Enrile: Wait for SC decision before amending Cybercrime law-A A +A
Wednesday, October 10, 2012
MANILA -- Bills seeking to strike out contentious provisions of the Cybercrime Prevention Act of 2012 may be fully tackled once the Supreme Court rules on the constitutionality of the law seen by critics as a threat to civil liberties.
Reacting on the Court’s issuance of a temporary restraining order, Senate President Juan Ponce Enrile said the action only shows that the justices want to study the 15 petitions “very well” as this does not stop Congress from amending Republic Act 10175.
“In my case, I would suggest that we wait for the Supreme Court to make a decision so that we will know what defects that they want us to correct. We are not infallible people,” he said in a chance interview.
Voting unanimously, the High Court on Tuesday decided to stop the law’s implementation for four months or until February 2013 while oral arguments has been set on January 15, 2013.
The Court did not provide details as to why it issued a TRO but lawmakers and observers opined that this will give Congress an opportunity to amend the law, particularly the controversial online libel and the power of the Department of Justice to block or restrict access to websites without a court order.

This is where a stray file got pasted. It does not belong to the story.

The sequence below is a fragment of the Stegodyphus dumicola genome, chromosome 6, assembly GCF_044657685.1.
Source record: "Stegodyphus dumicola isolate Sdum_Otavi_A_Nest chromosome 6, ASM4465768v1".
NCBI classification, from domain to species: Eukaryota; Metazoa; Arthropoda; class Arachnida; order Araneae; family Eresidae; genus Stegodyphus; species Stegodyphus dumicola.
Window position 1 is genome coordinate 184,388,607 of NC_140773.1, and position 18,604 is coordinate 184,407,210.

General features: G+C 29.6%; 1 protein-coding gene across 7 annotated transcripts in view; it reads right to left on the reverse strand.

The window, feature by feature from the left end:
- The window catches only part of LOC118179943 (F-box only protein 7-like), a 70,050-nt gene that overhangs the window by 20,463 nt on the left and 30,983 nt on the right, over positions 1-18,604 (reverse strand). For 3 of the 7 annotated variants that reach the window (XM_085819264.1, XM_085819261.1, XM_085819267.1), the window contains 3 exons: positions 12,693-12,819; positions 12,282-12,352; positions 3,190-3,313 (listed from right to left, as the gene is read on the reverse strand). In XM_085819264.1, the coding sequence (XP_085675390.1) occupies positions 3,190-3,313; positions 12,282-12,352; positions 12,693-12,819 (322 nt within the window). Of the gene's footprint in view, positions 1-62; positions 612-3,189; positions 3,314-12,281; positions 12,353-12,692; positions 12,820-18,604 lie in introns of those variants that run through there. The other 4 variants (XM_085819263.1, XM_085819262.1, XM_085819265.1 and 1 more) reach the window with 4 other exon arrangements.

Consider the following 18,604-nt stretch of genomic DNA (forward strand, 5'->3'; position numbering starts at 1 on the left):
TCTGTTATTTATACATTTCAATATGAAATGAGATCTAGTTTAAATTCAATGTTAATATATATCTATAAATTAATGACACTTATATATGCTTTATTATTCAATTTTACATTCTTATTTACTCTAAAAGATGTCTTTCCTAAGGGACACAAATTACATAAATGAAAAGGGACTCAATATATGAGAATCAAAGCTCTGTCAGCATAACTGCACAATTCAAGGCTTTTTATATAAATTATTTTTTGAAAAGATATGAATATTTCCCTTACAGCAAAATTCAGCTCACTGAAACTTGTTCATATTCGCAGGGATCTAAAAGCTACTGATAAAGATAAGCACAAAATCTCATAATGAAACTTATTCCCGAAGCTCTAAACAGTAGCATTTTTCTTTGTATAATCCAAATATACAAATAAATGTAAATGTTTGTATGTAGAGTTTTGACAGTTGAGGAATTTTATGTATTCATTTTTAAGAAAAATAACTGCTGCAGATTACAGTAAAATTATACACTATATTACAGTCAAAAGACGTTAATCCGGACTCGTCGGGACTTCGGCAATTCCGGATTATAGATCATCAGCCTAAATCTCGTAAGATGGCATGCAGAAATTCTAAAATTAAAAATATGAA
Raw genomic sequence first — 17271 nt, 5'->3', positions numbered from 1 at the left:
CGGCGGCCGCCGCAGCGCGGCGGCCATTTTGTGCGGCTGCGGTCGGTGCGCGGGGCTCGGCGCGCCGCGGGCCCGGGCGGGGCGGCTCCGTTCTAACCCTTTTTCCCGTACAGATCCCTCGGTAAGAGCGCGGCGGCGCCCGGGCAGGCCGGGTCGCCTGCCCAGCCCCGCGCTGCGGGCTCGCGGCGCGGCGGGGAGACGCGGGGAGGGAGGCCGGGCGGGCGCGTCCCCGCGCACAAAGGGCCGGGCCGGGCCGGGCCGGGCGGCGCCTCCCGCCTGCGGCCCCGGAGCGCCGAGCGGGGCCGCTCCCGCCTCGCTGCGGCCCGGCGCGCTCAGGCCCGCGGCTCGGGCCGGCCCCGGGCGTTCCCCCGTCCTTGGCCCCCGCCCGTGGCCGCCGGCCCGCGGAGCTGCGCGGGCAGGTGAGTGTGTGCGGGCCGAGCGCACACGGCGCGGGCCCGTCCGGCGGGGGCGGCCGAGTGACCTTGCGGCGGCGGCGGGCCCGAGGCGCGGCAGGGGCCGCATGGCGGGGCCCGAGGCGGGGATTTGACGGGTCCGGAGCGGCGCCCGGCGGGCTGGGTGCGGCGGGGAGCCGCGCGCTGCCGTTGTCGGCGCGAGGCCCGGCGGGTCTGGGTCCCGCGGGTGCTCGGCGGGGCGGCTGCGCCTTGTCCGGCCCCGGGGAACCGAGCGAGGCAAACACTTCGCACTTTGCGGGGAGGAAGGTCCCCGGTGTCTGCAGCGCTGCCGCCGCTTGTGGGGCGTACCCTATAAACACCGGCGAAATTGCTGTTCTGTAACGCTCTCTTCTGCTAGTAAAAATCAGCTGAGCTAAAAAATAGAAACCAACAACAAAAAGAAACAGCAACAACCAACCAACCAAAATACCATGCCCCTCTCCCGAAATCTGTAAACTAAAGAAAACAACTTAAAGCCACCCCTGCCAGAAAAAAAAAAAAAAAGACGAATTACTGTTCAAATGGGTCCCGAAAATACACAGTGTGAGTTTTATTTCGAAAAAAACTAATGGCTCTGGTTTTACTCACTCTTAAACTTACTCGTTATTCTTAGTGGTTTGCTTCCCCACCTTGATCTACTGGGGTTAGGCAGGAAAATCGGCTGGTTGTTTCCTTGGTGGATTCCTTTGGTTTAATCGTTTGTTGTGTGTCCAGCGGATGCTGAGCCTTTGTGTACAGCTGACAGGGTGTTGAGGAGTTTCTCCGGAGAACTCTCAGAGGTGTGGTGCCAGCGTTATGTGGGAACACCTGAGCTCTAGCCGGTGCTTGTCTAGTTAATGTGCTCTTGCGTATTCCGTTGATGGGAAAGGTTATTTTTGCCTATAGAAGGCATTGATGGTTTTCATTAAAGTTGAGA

Some of the senators who have filed amendatory bills are Loren Legarda, Francis Escudero, Edgardo Angara and siblings Alan Peter and Pia Cayetano.
Senator Miriam Defensor-Santiago said it is better for the justices to strike down the measure altogether so that “Congress will not have the duty of amending certain provisions in part or in whole and thus producing a disjointed bill.”
“This will be a very, very auspicious case for us,” she said.
Angara, principal author of RA 10175, and Enrile disagreed.
"I think, ultimately, the SC will uphold the law. They may find some provisions vague or maybe unnecessary, they may strike down those provisions but I don’t think they will ever strike down the entire law," Angara said.
The Senate is one of the government agencies tasked to comment on the petitions within 10 days. (Virgil Lopez/Sunnex)